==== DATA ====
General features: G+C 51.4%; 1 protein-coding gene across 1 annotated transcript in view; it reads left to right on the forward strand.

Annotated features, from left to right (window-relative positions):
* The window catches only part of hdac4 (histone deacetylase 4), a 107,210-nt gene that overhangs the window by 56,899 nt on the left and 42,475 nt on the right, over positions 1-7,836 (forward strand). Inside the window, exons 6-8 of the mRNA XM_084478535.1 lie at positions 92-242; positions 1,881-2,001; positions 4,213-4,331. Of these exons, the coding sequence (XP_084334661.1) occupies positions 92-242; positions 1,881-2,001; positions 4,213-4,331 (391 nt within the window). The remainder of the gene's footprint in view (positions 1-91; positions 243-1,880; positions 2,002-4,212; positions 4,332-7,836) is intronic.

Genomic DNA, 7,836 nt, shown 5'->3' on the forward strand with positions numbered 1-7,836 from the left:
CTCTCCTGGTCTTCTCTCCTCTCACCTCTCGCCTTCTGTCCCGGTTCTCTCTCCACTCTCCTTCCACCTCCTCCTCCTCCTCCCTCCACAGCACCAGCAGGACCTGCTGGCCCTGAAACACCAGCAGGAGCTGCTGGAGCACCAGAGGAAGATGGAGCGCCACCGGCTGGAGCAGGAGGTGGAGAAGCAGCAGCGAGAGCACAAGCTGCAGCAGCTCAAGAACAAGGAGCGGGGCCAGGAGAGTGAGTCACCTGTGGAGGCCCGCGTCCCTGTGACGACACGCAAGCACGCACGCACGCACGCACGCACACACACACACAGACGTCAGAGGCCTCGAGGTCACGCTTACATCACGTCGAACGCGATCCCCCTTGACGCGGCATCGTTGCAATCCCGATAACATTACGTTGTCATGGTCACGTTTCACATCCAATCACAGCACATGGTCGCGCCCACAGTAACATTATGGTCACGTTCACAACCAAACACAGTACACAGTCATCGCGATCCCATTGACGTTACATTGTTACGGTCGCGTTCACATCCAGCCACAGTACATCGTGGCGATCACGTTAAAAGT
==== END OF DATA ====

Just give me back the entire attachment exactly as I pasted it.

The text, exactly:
General features: G+C 51.4%; 1 protein-coding gene across 1 annotated transcript in view; it reads left to right on the forward strand.

Annotated features, from left to right (window-relative positions):
* The window catches only part of hdac4 (histone deacetylase 4), a 107,210-nt gene that overhangs the window by 56,899 nt on the left and 42,475 nt on the right, over positions 1-7,836 (forward strand). Inside the window, exons 6-8 of the mRNA XM_084478535.1 lie at positions 92-242; positions 1,881-2,001; positions 4,213-4,331. Of these exons, the coding sequence (XP_084334661.1) occupies positions 92-242; positions 1,881-2,001; positions 4,213-4,331 (391 nt within the window). The remainder of the gene's footprint in view (positions 1-91; positions 243-1,880; positions 2,002-4,212; positions 4,332-7,836) is intronic.

Genomic DNA, 7,836 nt, shown 5'->3' on the forward strand with positions numbered 1-7,836 from the left:
CTCTCCTGGTCTTCTCTCCTCTCACCTCTCGCCTTCTGTCCCGGTTCTCTCTCCACTCTCCTTCCACCTCCTCCTCCTCCTCCCTCCACAGCACCAGCAGGACCTGCTGGCCCTGAAACACCAGCAGGAGCTGCTGGAGCACCAGAGGAAGATGGAGCGCCACCGGCTGGAGCAGGAGGTGGAGAAGCAGCAGCGAGAGCACAAGCTGCAGCAGCTCAAGAACAAGGAGCGGGGCCAGGAGAGTGAGTCACCTGTGGAGGCCCGCGTCCCTGTGACGACACGCAAGCACGCACGCACGCACGCACGCACACACACACACAGACGTCAGAGGCCTCGAGGTCACGCTTACATCACGTCGAACGCGATCCCCCTTGACGCGGCATCGTTGCAATCCCGATAACATTACGTTGTCATGGTCACGTTTCACATCCAATCACAGCACATGGTCGCGCCCACAGTAACATTATGGTCACGTTCACAACCAAACACAGTACACAGTCATCGCGATCCCATTGACGTTACATTGTTACGGTCGCGTTCACATCCAGCCACAGTACATCGTGGCGATCACGTTAAAAGT